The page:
Hyattsville, MD asked in Civil Rights and Criminal Law for Pennsylvania

Q: can violations of my civil rights be a separate representation from criminal representation?

I have proof that certain entities have involved outside sources in incriminating me. Example:I deposited a legitimate check for $40,000 from my DROP retirement fund. the check was drawn on Vantagepoint Transfer LLC. It was deposited to M & T Bank some 8 years ago. At the time the deposit was documented correctly as a check-Vantagepoint. But I later noticed that now the transaction is described only as "Deposit". Not a check. So wouldnt a jury look at that as a "cash deposit". I am being frame in 11 different ways ( I don't have room to name it al) But M& T went along with this as does CFPB, and Better Business Bureau, They admit the check was deposited but refus to actually put that on documentation on my statement. F-R-A-M-I-N-G. MY RIGHTS HAVE BEEN VIOLATED. IS THAT TWO SEPARATE LAWYERS NEEDED.

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1 Lawyer Answer
James L. Arrasmith
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  • Criminal Law Lawyer
  • Sacramento, CA

A: Based on the information you've provided, it sounds like you may have two separate but related legal issues: 1) potential violations of your civil rights, and 2) criminal charges that you believe are based on fraudulent evidence or misrepresentations.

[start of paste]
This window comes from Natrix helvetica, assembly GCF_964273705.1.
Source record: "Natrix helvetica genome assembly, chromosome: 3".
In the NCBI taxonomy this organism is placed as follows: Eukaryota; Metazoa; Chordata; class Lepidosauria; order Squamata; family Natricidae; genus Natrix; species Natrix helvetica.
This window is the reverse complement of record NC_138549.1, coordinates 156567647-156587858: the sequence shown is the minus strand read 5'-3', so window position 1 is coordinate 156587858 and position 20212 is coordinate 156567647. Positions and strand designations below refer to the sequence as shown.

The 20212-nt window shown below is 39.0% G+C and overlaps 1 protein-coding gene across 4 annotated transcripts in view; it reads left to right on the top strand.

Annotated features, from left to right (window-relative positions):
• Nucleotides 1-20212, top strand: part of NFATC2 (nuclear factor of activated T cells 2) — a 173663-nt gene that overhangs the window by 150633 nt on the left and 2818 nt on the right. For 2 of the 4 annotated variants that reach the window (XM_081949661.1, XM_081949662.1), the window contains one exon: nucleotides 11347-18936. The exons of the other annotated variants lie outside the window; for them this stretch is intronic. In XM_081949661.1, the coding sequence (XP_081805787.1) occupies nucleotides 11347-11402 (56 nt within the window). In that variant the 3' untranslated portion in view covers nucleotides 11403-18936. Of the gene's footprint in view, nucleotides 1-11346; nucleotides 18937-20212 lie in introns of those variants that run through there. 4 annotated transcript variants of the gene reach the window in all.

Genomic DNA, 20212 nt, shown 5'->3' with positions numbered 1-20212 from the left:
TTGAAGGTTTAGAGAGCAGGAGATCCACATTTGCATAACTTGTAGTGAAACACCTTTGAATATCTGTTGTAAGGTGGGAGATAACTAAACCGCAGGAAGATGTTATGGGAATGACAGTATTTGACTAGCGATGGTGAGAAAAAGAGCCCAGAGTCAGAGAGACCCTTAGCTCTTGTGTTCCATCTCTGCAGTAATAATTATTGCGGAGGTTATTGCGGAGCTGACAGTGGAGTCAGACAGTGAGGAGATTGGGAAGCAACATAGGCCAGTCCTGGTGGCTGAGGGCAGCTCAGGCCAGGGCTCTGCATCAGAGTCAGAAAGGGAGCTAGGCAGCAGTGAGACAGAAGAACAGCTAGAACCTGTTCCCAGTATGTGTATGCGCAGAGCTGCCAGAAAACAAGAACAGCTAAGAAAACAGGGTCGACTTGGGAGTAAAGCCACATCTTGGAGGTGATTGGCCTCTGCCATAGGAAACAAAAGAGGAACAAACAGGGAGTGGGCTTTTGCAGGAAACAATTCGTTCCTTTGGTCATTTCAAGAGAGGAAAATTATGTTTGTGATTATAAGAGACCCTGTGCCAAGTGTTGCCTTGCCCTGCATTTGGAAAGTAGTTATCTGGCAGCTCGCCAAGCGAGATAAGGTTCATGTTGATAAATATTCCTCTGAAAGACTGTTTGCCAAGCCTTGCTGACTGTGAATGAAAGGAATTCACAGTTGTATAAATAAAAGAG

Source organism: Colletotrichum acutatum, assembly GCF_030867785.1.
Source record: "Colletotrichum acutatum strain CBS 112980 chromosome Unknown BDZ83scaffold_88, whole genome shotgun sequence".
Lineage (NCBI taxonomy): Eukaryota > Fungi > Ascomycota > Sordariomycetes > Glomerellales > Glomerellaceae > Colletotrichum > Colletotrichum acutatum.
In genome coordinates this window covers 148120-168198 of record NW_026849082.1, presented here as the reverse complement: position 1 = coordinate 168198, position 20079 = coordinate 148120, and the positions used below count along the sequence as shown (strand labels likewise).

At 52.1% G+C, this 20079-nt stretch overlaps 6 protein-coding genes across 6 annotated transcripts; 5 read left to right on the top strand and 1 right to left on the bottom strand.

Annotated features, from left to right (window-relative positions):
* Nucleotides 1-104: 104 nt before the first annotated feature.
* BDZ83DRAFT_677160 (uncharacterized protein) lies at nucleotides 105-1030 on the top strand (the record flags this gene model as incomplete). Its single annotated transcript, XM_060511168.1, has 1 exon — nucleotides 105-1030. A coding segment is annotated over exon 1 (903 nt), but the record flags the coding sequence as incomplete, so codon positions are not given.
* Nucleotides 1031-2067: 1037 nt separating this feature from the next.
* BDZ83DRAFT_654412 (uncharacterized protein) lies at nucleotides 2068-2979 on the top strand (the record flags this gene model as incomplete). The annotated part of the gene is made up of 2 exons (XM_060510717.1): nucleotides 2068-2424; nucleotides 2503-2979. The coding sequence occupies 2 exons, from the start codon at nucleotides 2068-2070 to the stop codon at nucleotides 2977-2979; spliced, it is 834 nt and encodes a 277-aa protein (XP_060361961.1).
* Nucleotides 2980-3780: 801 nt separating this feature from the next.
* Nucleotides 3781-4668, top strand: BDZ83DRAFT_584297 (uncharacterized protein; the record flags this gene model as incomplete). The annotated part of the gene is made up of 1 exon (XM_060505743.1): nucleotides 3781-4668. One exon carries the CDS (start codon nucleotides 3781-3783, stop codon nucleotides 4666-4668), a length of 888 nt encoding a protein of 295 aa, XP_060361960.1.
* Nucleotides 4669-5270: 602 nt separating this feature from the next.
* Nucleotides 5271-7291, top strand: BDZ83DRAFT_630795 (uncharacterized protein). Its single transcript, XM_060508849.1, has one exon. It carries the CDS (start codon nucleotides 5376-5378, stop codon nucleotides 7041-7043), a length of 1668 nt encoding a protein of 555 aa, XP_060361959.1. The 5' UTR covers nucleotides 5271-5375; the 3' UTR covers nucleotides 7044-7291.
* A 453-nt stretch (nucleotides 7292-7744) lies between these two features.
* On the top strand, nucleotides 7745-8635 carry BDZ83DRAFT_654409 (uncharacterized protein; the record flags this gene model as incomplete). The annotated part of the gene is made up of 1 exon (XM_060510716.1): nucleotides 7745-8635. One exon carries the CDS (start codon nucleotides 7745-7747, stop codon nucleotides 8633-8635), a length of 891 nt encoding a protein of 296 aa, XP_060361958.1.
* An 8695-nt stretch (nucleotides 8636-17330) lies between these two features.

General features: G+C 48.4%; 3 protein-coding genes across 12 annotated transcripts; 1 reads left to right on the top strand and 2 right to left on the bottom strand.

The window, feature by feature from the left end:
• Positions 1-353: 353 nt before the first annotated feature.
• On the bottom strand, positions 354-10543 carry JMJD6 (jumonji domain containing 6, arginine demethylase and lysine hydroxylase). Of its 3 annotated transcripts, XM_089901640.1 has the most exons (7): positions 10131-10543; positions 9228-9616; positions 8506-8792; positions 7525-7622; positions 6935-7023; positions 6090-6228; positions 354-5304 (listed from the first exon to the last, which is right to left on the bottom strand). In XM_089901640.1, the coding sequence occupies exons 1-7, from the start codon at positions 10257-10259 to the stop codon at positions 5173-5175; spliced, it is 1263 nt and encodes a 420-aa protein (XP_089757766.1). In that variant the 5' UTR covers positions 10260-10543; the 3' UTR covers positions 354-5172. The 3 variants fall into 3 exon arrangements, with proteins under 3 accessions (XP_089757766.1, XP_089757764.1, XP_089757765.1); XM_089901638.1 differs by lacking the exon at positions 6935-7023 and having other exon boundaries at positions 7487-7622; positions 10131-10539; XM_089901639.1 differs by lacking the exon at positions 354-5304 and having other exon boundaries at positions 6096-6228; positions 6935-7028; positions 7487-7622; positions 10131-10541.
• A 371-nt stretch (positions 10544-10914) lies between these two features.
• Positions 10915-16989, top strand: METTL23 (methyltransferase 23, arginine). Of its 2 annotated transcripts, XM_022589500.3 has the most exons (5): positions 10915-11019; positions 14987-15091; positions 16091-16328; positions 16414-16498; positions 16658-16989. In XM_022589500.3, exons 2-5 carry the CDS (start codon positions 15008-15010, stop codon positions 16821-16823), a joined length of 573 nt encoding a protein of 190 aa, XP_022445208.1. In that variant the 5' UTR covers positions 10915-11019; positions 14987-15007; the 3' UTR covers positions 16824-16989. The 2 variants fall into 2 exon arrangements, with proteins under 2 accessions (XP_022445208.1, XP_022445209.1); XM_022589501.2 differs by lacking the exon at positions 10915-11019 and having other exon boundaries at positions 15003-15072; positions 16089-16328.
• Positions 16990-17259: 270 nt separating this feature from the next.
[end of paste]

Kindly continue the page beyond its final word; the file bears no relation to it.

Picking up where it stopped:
In this situation, it is often advisable to have separate legal representation for the civil rights violations and the criminal charges. Here's why:

1. Expertise: Civil rights law and criminal defense are two distinct areas of law. Attorneys who specialize in these areas have different skill sets, knowledge, and experience. Having separate attorneys ensures that you have experts handling each aspect of your case.

2. Strategy: The strategies for addressing civil rights violations and criminal charges may differ. Your civil attorney will focus on seeking remedies for the violation of your rights, while your criminal attorney will focus on defending you against the charges and challenging the evidence against you.

3. Avoiding conflicts: If a single attorney were to handle both matters, there is a potential for conflicts of interest to arise. Keeping the matters separate helps to avoid any such conflicts.

However, it's essential that your attorneys communicate and coordinate with each other as needed, as the civil rights violations and criminal charges are interrelated in your case.

I recommend consulting with attorneys who specialize in civil rights law and criminal defense to discuss your case in more detail. They can provide you with guidance on how best to proceed and protect your rights. Additionally, be sure to keep thorough records of all relevant documentation and communications related to your case.

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